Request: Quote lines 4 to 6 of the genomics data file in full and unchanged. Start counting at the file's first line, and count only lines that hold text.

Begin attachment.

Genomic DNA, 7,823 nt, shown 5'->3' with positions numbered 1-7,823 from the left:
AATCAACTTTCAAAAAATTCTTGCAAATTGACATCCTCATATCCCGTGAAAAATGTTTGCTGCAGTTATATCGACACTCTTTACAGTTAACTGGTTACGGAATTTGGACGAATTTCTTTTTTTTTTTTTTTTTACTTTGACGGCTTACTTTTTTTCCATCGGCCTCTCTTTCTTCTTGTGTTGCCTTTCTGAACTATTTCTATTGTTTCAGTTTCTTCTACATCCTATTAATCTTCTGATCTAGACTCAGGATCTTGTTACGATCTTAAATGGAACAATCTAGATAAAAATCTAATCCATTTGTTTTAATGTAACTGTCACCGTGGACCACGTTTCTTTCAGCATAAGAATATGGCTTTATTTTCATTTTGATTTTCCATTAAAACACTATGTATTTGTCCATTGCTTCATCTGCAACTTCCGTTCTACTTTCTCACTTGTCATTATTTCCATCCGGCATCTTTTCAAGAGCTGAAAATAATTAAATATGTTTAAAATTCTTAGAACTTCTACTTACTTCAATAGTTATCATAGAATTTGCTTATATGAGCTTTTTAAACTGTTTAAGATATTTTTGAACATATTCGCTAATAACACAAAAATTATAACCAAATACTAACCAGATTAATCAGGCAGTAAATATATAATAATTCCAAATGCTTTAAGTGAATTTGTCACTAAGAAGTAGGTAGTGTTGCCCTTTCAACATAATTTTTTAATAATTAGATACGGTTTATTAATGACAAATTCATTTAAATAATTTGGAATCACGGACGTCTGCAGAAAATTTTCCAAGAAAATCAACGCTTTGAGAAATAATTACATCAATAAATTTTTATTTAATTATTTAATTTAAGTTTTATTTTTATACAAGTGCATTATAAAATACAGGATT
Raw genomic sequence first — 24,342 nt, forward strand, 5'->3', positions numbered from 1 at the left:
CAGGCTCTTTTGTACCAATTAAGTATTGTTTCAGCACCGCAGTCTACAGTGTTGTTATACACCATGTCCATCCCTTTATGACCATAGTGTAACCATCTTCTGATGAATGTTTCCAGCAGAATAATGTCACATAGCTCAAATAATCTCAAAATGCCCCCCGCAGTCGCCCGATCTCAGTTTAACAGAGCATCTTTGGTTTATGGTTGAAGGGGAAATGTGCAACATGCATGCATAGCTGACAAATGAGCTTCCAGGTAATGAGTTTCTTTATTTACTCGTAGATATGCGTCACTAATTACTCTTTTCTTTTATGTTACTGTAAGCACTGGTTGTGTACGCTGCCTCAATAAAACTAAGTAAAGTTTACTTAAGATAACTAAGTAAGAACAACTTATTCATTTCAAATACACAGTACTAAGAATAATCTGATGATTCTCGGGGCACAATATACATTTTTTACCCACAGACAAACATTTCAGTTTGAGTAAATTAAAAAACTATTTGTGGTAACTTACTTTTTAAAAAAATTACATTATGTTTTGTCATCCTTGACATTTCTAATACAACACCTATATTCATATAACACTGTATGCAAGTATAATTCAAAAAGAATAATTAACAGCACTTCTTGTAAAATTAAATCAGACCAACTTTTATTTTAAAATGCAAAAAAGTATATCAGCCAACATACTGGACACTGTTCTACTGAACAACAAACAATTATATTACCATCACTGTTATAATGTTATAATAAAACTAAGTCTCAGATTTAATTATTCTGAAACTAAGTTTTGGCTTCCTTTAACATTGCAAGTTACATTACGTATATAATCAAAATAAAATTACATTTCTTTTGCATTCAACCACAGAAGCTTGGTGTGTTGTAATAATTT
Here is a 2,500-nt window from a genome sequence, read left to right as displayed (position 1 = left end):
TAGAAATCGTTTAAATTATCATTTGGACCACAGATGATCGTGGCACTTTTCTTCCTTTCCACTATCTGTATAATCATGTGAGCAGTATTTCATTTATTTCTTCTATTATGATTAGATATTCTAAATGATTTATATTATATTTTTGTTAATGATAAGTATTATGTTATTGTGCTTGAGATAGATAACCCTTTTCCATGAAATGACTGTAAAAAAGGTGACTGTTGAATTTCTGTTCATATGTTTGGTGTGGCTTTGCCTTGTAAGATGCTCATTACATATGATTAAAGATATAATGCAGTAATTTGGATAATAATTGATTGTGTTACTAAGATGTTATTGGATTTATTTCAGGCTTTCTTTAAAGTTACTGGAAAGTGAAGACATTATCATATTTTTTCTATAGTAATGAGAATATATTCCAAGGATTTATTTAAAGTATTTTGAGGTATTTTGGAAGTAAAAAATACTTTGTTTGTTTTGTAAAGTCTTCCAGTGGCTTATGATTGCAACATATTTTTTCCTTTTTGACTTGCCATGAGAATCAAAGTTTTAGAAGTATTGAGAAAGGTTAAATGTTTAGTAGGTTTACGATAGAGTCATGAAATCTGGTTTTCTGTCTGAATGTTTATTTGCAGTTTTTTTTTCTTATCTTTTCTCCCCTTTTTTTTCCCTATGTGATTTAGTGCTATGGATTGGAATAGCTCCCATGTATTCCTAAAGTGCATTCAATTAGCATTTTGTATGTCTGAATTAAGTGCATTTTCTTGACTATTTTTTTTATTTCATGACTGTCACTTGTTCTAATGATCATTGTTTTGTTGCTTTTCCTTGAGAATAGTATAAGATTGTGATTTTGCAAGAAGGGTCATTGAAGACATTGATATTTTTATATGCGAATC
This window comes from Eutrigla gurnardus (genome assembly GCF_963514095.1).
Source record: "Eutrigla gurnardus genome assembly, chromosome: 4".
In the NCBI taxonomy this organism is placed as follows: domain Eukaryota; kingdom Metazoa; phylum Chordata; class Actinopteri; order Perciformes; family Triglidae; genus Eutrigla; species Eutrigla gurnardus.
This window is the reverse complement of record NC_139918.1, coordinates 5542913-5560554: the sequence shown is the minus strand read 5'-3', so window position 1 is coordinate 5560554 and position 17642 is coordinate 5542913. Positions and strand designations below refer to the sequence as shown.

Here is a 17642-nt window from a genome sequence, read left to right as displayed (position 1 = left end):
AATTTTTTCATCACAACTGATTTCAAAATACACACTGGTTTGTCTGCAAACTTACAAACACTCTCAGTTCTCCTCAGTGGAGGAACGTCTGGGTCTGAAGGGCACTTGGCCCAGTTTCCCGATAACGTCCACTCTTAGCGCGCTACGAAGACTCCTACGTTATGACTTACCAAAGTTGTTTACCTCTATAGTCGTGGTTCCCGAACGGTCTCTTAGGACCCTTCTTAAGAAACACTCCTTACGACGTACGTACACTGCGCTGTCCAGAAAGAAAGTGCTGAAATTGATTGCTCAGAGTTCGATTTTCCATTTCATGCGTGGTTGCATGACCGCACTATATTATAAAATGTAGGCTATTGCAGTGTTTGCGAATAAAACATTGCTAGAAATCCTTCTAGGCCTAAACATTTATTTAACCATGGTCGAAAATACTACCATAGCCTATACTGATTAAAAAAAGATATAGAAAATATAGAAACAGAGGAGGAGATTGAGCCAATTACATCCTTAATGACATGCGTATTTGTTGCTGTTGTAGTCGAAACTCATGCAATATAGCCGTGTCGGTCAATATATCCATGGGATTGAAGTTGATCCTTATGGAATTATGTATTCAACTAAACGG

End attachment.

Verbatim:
CAGGCTCTTTTGTACCAATTAAGTATTGTTTCAGCACCGCAGTCTACAGTGTTGTTATACACCATGTCCATCCCTTTATGACCATAGTGTAACCATCTTCTGATGAATGTTTCCAGCAGAATAATGTCACATAGCTCAAATAATCTCAAAATGCCCCCCGCAGTCGCCCGATCTCAGTTTAACAGAGCATCTTTGGTTTATGGTTGAAGGGGAAATGTGCAACATGCATGCATAGCTGACAAATGAGCTTCCAGGTAATGAGTTTCTTTATTTACTCGTAGATATGCGTCACTAATTACTCTTTTCTTTTATGTTACTGTAAGCACTGGTTGTGTACGCTGCCTCAATAAAACTAAGTAAAGTTTACTTAAGATAACTAAGTAAGAACAACTTATTCATTTCAAATACACAGTACTAAGAATAATCTGATGATTCTCGGGGCACAATATACATTTTTTACCCACAGACAAACATTTCAGTTTGAGTAAATTAAAAAACTATTTGTGGTAACTTACTTTTTAAAAAAATTACATTATGTTTTGTCATCCTTGACATTTCTAATACAACACCTATATTCATATAACACTGTATGCAAGTATAATTCAAAAAGAATAATTAACAGCACTTCTTGTAAAATTAAATCAGACCAACTTTTATTTTAAAATGCAAAAAAGTATATCAGCCAACATACTGGACACTGTTCTACTGAACAACAAACAATTATATTACCATCACTGTTATAATGTTATAATAAAACTAAGTCTCAGATTTAATTATTCTGAAACTAAGTTTTGGCTTCCTTTAACATTGCAAGTTACATTACGTATATAATCAAAATAAAATTACATTTCTTTTGCATTCAACCACAGAAGCTTGGTGTGTTGTAATAATTT
Here is a 2,500-nt window from a genome sequence, read left to right as displayed (position 1 = left end):
TAGAAATCGTTTAAATTATCATTTGGACCACAGATGATCGTGGCACTTTTCTTCCTTTCCACTATCTGTATAATCATGTGAGCAGTATTTCATTTATTTCTTCTATTATGATTAGATATTCTAAATGATTTATATTATATTTTTGTTAATGATAAGTATTATGTTATTGTGCTTGAGATAGATAACCCTTTTCCATGAAATGACTGTAAAAAAGGTGACTGTTGAATTTCTGTTCATATGTTTGGTGTGGCTTTGCCTTGTAAGATGCTCATTACATATGATTAAAGATATAATGCAGTAATTTGGATAATAATTGATTGTGTTACTAAGATGTTATTGGATTTATTTCAGGCTTTCTTTAAAGTTACTGGAAAGTGAAGACATTATCATATTTTTTCTATAGTAATGAGAATATATTCCAAGGATTTATTTAAAGTATTTTGAGGTATTTTGGAAGTAAAAAATACTTTGTTTGTTTTGTAAAGTCTTCCAGTGGCTTATGATTGCAACATATTTTTTCCTTTTTGACTTGCCATGAGAATCAAAGTTTTAGAAGTATTGAGAAAGGTTAAATGTTTAGTAGGTTTACGATAGAGTCATGAAATCTGGTTTTCTGTCTGAATGTTTATTTGCAGTTTTTTTTTCTTATCTTTTCTCCCCTTTTTTTTCCCTATGTGATTTAGTGCTATGGATTGGAATAGCTCCCATGTATTCCTAAAGTGCATTCAATTAGCATTTTGTATGTCTGAATTAAGTGCATTTTCTTGACTATTTTTTTTATTTCATGACTGTCACTTGTTCTAATGATCATTGTTTTGTTGCTTTTCCTTGAGAATAGTATAAGATTGTGATTTTGCAAGAAGGGTCATTGAAGACATTGATATTTTTATATGCGAATC